Assignment 2 – Thoughts

It has been a bit of a struggle to get going with this assignment. What to do? One story or two?  Asking the question on the forum gave me the answer that should have been so obvious. I was so busy wondering what sort of story would fit 1500 words and which age groups to choose that I almost missed it. Choose an age category and write a story. As simple as that. As Barbara Henderson pointed out. Some stories will naturally be around 1500 words whereas others will be longer.

So I set about clustering on ‘hiding places’ bringing up lots of ideas and paths to follow. I researched hiding places on the internet but that was either Ways to hide your valuables by making secret drawers, cupboards etc or Lots of photographs of young children in silly hiding places where they are totally visible. I went back to my childhood and remembered building dens and playing hide and seek.  I tried free-writing and managed an opening page for a few different stories before choosing what I thought was the best idea.

So I started and everything was fine…apart from plot. I knew who was in my story, the setting but what was the dilemma? That was proving to be quite difficult. Looking back to the notes in my WFC assignment book and reading the advice about ‘looking through the child’s eyes’ I decided to get input from my favourite audience – my grandchildren.

I pick them up from school on Wednesdays and look after them until Mum or dad gets home from work. Elliot is 9 and Holly is 7 so they were perfect for the7+ category I had chosen. I asked Holly to read my opening out loud to check for suitability of words and layout. She seemed very comfortable with it and Elliot was very quiet and engaged. So far so good.

Afterwards, we had a long discussion about what the dilemma could be and how was my main character Lucy going to resolve it. The ideas were wide and varied , stimulating me to add even more. They wrote notes on all these ideas and were excited to be part f the process.

I shall take it again next week for more feedback as I progress. What a satisfying way to develop a story.




Assignment Two – Exercise – Writing for different age groups

I am doing the ‘show, don’t tell’ exercise on page 40 of WFC and I’m really struggling with pin pointing age groups. The extracts have confused me and I was surprised by the age groups that they were aimed at. I thought I had worked it out but now I have tried the exercise, I am not so sure.

I aimed the first scene at 7+ and intended to do the second one for 9-12 years but I can’t seem to get started and am now wondering if my first attempt should be for that age group. What do you think?

Extract of a story.

Written for 7+

The tickling feeling in Snowball’s tummy would not go away. The other pigs watched her from a safe distance as they shuffled about in the muddy earth.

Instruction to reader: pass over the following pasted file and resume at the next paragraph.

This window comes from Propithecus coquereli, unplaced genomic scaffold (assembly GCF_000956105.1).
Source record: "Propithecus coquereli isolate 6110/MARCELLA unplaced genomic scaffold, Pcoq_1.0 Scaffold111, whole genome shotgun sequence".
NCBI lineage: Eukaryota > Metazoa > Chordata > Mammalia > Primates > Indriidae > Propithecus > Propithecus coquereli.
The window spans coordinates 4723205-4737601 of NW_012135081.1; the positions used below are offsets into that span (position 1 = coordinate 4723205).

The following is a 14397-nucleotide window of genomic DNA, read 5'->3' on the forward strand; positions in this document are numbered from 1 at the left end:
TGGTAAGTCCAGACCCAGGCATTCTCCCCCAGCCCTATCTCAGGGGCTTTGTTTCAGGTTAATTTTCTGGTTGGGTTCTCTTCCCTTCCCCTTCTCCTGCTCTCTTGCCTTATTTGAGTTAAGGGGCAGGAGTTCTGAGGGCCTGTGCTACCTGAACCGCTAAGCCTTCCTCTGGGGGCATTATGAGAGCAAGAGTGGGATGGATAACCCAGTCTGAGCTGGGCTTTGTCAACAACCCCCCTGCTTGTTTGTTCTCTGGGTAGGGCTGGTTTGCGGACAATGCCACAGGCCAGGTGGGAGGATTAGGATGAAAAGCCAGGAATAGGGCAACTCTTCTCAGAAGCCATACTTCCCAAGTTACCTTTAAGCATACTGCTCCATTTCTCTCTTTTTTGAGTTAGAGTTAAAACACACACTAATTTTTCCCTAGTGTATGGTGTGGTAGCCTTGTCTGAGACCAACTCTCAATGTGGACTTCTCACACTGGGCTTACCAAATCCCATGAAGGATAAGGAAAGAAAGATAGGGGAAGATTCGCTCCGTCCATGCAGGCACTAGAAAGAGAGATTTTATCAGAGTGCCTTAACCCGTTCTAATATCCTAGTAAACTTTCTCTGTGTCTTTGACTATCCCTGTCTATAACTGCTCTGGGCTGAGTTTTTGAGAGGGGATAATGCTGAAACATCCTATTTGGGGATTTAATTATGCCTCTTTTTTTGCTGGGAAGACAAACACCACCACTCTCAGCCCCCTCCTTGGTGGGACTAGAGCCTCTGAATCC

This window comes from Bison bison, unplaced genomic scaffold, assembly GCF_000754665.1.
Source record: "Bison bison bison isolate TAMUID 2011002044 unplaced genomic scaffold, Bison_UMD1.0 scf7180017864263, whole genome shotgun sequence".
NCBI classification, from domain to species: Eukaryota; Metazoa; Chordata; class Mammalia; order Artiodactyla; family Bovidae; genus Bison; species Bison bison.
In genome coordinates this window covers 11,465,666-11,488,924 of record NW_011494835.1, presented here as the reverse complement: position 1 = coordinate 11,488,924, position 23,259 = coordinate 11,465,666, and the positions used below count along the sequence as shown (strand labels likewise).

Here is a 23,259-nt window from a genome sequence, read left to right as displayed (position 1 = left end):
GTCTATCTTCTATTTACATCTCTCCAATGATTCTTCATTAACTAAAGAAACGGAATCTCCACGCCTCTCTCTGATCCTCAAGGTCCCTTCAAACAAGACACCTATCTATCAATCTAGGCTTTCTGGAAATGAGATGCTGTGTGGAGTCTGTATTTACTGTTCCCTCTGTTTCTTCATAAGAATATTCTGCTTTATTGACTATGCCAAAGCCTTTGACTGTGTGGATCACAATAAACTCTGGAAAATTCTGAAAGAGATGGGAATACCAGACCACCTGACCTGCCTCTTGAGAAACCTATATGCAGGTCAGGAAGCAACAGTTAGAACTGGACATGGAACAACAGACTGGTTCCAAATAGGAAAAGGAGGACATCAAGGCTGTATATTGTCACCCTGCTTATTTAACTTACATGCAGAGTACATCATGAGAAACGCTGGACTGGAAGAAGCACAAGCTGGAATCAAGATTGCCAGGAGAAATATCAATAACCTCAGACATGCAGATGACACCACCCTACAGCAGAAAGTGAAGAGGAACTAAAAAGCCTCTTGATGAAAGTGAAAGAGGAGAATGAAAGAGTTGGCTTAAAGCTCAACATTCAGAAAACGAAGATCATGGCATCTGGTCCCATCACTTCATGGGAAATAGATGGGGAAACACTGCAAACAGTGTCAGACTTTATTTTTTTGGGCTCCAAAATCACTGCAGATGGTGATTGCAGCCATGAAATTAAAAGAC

She turned to look at them, eyes wide, eyebrows raised, snout twitching. They snuffled and nodded their heads, urging her to go on. Snowball swallowed hard and took a deep breath before turning to face Napoleon again. His broad back was towards her and his snout was deep in the trough. She tried to ignore the smell of food as she cleared her throat.

‘Ah-hem.’ squeaked Snowball, her voice sounding higher than she had intended. ‘Could I have a word, Napoleon?’

Napoleon grunted loudly but carried on eating, chomping and slurping. His curly tail tried, without much success, to swat the fly that was crawling over his extremely large and hairy, black bottom.  Snowball wrinkled her nose at such a horrible sight. She was proud of being pure white and everyone had always commented on her beauty and trim figure.

Snowball tried again.

‘The others have had a meeting and…’ She hesitated as Napoleon’s head snapped up. ‘…and they have asked me to come and speak to you…about meal times.’

Napoleon grunted and stuck his snout back into the trough.

‘They…They don’t think it’s fair that you always eat all the best bits.’

Snowball looked back at the others again. All six pigs pretended to be looking for something in the ground. Snowball was beginning to feel very alone. Why on earth did I volunteer, she asked herself before trying once more.

‘Now look here, Napoleon. You can’t always have everything you want. I…’

Napoleon stopped eating. He slowly turned his great hulk of a body and faced Snowball. His long snout was covered in bits of food.

‘And who is going to stop me.’ He bellowed.

Snowball staggered backwards and nearly lost her balance in the ankle-deep mud. He had nearly made her fall and get her beautiful white coat dirty. How dare he, she thought.

‘We…We are.’ she squealed in anger.

She heard the others squeaking and grunting as they ran off in several directions. Now she really was alone.

‘Is that so?’ Napoleon asked, almost laughing out loud.

Snowball puffed her chest out.